Lavie Tidhar’s Osama Released for the Kindle
Osama, published by PS Publishing in the UK, has been called “intensely moving” by Interzone, and a “powerful and disturbing political fantasy by a talent who deserves the attention of all serious readers” by Strange Horizons.
Osama tells the story of a private detective hired to locate the obscure writer of pulp novels featuring one Osama bin Laden: Vigilante. The detective’s quest takes him from Vientiane to Paris, London, New York and Kabul, across a subtly-changed world where nothing is quite as it seems – including himself.
Locus called the novel “a provocative and fast moving tale that raises good questions not only about the heritage of Al Qaeda, but about the slippage between reality and sensational fiction that sometimes seems to define our own confused and contorted experience of the last couple of decades.”
Tidhar is the author of the popular steampunk novels The Bookman and Camera Obscura, and is a current World Fantasy Award nominee for his work on the World SF Blog.
PS Publishing is the award-winning publisher of limited hardcover editions by the likes of Stephen King, Ray Bradbury, China Mieville and Lawrence Block, among others.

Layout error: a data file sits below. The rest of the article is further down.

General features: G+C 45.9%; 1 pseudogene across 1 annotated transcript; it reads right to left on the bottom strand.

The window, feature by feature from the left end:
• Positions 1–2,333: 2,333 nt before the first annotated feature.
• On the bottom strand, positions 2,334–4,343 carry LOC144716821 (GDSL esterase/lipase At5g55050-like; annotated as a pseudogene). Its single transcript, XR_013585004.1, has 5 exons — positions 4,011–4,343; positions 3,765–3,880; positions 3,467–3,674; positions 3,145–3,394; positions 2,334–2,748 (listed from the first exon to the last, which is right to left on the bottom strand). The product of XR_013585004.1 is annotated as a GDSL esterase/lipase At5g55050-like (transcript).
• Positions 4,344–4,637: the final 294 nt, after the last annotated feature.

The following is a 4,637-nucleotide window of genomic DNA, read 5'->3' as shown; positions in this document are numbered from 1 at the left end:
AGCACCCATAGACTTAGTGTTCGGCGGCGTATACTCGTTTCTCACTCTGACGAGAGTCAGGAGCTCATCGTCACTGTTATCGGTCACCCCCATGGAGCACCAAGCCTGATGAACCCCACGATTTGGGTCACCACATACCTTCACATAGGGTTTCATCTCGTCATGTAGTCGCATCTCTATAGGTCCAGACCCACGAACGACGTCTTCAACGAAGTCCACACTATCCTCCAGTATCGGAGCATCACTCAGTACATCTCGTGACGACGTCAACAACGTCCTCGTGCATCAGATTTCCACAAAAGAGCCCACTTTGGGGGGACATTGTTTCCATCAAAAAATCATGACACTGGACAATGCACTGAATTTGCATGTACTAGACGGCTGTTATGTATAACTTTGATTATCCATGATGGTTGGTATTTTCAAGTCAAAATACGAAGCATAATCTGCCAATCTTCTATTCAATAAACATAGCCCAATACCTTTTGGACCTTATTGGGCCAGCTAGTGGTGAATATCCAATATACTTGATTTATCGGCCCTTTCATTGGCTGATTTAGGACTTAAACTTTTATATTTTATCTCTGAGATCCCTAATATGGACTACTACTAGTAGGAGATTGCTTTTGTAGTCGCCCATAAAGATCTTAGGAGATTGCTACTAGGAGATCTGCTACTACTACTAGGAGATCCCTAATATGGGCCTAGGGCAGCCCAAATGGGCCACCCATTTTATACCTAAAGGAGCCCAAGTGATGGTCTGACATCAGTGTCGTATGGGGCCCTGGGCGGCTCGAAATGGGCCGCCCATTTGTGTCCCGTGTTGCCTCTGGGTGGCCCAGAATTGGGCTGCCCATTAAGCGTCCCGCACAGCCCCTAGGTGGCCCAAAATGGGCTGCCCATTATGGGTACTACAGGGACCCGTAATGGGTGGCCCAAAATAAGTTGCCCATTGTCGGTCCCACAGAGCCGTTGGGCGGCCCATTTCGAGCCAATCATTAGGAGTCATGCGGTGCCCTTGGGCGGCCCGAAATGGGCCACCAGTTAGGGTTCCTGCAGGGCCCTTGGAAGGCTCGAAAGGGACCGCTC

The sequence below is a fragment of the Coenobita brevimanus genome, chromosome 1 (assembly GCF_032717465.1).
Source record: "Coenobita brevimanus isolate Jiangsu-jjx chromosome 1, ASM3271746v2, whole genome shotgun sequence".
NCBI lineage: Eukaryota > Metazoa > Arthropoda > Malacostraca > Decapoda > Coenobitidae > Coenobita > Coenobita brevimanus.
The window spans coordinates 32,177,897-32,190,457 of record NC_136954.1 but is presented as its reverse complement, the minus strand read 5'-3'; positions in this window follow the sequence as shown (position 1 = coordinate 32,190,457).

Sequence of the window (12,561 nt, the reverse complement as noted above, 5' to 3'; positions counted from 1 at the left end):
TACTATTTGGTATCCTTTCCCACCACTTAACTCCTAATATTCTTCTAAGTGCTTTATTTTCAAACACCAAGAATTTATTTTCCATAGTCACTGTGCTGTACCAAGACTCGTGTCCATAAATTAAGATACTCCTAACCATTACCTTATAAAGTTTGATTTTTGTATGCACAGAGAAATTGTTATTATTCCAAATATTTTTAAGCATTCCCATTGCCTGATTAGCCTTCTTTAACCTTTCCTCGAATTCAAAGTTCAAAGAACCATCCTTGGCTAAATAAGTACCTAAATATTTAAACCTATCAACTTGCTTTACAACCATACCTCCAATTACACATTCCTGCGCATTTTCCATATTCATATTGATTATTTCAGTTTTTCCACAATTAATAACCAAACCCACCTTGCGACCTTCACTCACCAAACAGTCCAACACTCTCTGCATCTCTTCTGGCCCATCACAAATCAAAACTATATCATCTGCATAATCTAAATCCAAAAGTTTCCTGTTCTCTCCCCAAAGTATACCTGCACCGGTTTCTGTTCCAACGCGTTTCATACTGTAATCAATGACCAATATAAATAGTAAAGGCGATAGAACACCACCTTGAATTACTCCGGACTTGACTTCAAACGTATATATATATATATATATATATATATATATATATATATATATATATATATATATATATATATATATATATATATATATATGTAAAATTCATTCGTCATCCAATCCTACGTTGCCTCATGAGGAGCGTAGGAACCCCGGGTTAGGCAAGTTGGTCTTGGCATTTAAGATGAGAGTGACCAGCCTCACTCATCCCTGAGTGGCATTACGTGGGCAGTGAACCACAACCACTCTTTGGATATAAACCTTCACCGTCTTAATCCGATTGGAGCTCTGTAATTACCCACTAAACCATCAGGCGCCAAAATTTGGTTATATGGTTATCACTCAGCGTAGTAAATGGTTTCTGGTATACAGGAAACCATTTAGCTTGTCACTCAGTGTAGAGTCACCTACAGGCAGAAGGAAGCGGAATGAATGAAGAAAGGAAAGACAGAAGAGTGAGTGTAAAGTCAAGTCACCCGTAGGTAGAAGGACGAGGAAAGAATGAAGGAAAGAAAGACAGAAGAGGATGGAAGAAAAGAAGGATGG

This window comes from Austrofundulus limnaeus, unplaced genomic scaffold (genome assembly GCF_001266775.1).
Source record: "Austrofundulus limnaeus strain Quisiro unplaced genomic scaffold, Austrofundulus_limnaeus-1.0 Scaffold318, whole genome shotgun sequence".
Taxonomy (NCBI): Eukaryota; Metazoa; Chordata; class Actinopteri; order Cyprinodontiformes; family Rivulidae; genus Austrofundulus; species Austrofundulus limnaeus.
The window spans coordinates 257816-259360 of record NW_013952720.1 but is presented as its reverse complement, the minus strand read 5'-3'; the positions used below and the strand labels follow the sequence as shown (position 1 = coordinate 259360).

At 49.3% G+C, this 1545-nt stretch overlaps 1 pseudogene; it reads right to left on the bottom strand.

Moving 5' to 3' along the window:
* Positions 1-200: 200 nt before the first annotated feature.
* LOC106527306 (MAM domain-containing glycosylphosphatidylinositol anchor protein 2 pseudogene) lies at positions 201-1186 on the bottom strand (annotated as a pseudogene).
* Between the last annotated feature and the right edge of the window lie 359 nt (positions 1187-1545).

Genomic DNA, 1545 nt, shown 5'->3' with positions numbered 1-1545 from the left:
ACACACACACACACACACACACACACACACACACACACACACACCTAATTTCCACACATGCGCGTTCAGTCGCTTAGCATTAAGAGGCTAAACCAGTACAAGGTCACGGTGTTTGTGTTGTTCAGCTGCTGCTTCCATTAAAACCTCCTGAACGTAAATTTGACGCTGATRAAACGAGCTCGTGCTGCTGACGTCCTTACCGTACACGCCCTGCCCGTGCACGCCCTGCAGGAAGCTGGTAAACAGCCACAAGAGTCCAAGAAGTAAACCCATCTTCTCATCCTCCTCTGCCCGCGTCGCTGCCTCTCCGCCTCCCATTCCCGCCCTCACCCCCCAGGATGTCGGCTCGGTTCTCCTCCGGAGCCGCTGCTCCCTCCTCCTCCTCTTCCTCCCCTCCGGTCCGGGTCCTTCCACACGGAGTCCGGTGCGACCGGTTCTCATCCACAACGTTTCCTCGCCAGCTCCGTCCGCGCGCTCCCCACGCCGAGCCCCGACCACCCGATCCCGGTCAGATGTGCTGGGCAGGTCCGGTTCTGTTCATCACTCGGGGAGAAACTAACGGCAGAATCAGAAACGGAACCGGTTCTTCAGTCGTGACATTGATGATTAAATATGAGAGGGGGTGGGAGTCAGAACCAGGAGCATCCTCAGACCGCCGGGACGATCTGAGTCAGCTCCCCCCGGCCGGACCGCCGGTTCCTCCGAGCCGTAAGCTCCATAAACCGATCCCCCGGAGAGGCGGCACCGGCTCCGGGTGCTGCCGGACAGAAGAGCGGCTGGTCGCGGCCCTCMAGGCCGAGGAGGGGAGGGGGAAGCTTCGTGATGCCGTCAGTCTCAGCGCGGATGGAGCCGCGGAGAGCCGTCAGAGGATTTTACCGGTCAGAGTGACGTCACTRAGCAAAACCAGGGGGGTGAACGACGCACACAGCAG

A DRM-free e-book edition of the novel, in mobi and epub formats, is also available directly from PS Publishing, as are the hardcover edition and a signed hardcover edition limited to just 100 copies.
Ibn Safi is the pen name of Asrar Ahmad (1928-1980) who was a legendary and prolific Urdu fiction writer from Pakistan. He is one of the better known Science Fiction writers of Urdu, although his mostly famous for writing crime fiction and spy novels. He mostly famous for his works Jasoosi Duniya (Spy World) and the Imran Series of novels. His works are well known in Pakistan, India and in some cases even Bangladesh.
Cheryl Morgan has posted links to video recordings of the various panels in Eurocon and one of them is “European SF On The Move” featuring eaturing Darko Macan, Alexander Royfe, Volodymyr Arenev, Cristian M. Teodorescu, Marian Truta. You can watch the video here.
This issue of Asimov’s features a wide range of stories, from post-apocalyptic settings, to deep space, to plague-ridden colony worlds. Several of the stories cover grim material and feature disturbing characters.
Most/all people who donated to the fund should have now received an e-mail with the appropriate reward. A few still need follow-up e-mails – we’ll try to clear these by the beginning of next week. If you have any concerns e-mail us and we’ll follow it up as soon as possible.
Many thanks once again to everyone who donated – We hope you enjoy the books!